The online market for personal care items such as toothpaste, shampoo, diapers might still be small. But the big players such as Proctor & Gamble, Johnson & Johnson, Unilever, and Colgate-Palmolive have realized they can’t ignore e-commerce and social media. That said, these companies have yet to develop a comprehensive digital strategy, according to the latest Digital IQ Index from L2. The result? A few brands are doing a stellar job of innovating online (Gillette, Dove) but most are “hamstrung by anemic site and e-commerce investments, limited direct-to-consumer data capture, and a fragmented approach to social media,” according to L2, a New York-based think tank that helps brands “navigate and influence the changing digital landscape.”
L2 research lead Andrea Derricks was nice enough to explain the results of the study and provide additional insights into the role product-detail page content plays in a brand’s digital IQ.
Few “Digital Geniuses” Found among Personal Care Brands
Content Ping: Your report mentions that only 4 percent of Beauty and Personal Care sales take place via e-commerce. What main barriers to selling online does this sector face?
Andrea Derricks: On the consumer side, there are several barriers that have prevented users from embracing shopping for personal care products online, such as a lack of free and faster shipping options and an inability to use in-store coupons online.
Brands have not done much to facilitate the shopping experience either. The handoff to third-party retailers is much less sophisticated than in other industries, with 18 percent of brands offering no handoff to retail partner sites from the brand.com and an additional 21 percent linking to the retailer’s homepage or a general brand search page (as opposed to “buy now” buttons on PDPs [product-detail pages] that link directly to a retailer product page for purchase).
Additionally, most personal care brands are not optimizing across digital channels to drive to purchase. Only 19 percent of digital display ads that we surveyed had a “shop now” call to action and 18 percent featured a coupon. Furthermore, a mere 7 percent co-branded with a retailer.
Email, one of the channels with the highest ROI return on investment for traditional DTC [direct to consumer] e-commerce sites, is also under-leveraged. Although 71 percent of personal care sites offer newsletter signup, only 48 percent of those follow up with a welcome message, and only 16 percent sent any subsequent emails over the course of the following month.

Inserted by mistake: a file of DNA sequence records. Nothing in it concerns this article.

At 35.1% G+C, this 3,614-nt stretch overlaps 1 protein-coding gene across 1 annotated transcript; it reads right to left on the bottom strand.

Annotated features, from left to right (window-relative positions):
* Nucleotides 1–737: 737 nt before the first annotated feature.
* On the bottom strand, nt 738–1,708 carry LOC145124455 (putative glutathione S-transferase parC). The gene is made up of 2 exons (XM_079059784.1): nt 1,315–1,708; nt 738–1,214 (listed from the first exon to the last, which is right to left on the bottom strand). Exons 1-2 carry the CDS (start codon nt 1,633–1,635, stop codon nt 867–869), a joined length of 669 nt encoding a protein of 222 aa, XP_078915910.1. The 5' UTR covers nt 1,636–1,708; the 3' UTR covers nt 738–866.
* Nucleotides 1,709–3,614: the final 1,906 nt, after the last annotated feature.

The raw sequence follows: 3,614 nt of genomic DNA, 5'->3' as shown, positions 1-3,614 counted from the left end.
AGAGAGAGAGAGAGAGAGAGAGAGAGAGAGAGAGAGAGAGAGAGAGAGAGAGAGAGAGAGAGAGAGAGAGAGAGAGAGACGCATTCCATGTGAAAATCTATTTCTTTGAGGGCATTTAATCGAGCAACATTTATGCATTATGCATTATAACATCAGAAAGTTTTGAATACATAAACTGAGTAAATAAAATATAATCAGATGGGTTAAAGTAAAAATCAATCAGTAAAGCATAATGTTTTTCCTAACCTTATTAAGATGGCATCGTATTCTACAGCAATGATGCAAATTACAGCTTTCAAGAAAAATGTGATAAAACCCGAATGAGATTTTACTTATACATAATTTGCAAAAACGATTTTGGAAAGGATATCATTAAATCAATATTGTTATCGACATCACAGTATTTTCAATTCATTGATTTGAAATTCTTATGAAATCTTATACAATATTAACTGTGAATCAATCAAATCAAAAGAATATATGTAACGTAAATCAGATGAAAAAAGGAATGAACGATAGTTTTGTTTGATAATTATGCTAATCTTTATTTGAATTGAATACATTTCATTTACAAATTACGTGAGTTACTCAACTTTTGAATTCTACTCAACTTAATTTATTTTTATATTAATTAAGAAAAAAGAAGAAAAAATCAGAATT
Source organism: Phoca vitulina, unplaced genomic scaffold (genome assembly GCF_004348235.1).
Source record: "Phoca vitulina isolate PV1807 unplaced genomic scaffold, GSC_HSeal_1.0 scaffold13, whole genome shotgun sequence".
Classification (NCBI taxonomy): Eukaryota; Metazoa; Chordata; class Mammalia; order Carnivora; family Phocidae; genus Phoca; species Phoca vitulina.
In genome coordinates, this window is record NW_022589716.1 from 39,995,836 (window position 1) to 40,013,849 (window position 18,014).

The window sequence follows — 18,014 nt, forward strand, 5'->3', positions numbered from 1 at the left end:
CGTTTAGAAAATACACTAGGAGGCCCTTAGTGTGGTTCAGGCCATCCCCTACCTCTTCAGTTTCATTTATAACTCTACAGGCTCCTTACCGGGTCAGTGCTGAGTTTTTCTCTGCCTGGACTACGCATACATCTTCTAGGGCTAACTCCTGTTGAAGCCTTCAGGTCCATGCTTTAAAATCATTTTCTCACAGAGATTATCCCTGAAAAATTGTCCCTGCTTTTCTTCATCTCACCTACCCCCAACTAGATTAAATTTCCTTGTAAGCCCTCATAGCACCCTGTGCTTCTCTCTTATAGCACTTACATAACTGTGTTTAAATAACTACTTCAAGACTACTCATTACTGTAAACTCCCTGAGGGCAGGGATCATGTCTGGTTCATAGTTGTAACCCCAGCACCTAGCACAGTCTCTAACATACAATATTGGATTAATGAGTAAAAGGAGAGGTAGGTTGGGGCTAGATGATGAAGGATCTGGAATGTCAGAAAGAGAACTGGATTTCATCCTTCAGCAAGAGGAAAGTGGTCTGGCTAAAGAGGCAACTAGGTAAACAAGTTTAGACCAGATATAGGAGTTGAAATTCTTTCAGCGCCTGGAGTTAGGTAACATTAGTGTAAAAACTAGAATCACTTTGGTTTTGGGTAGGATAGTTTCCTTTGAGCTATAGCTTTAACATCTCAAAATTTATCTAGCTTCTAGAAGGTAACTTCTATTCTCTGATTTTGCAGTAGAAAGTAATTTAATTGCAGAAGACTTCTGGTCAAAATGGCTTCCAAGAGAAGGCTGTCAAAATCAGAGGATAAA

Few brands have employed a larger integrated digital strategy linked to business objectives.
Content Ping: Why do you think so few personal care brands sell direct to consumer?
Andrea Derricks: Beyond an unwillingness to disrupt the traditional model, there are several operational factors that contribute to the low percentage of brands (8 percent) selling DTC, including a lack of fulfillment infrastructure, the challenge around free shipping on low-cost goods, and a lack of investment in e-commerce talent within the organizations. The price of entry is also significantly higher due to Amazon Prime’s entry into the marketplace.
Content Ping: You mentioned Amazon. What was the most important e-commerce sales channel for this sector?
Andrea Derricks: According to Booz & Company, 74 percent of online shoppers in Health and Beauty prefer third-party retail sites to manufacturer sites for online shopping. Additionally, consumer searches for personal care products are beginning with Amazon, as opposed to Google. Therefore, although brand.com sites still play an important role (with shoppers trusting the content from them more than any other online source according to Harris Interactive, and shoppers who visit spending 37 percent more in-store than non-visitors according to dunnhumby and comScore), third-party retailers are the key destination for driving sales.
In regards to which retailer sites are seeing the most traction, 95 percent of Personal Care brands in the study link to Drugstore.com, but Amazon and Walmart are the two most popular downstream destinations for consumers.
Content Ping: Did you find any commonalities among the personal care brands listed as “gifted” or “genius” compared with the rest of the pack? Do they have much larger marketing budgets? Or an internal champion? Or something else in common?
While Amazon is a top source of traffic for many brands, less than half (45 percent) those brands include custom pack shot photos, videos, interactive demonstrations, or comparisons on their product pages.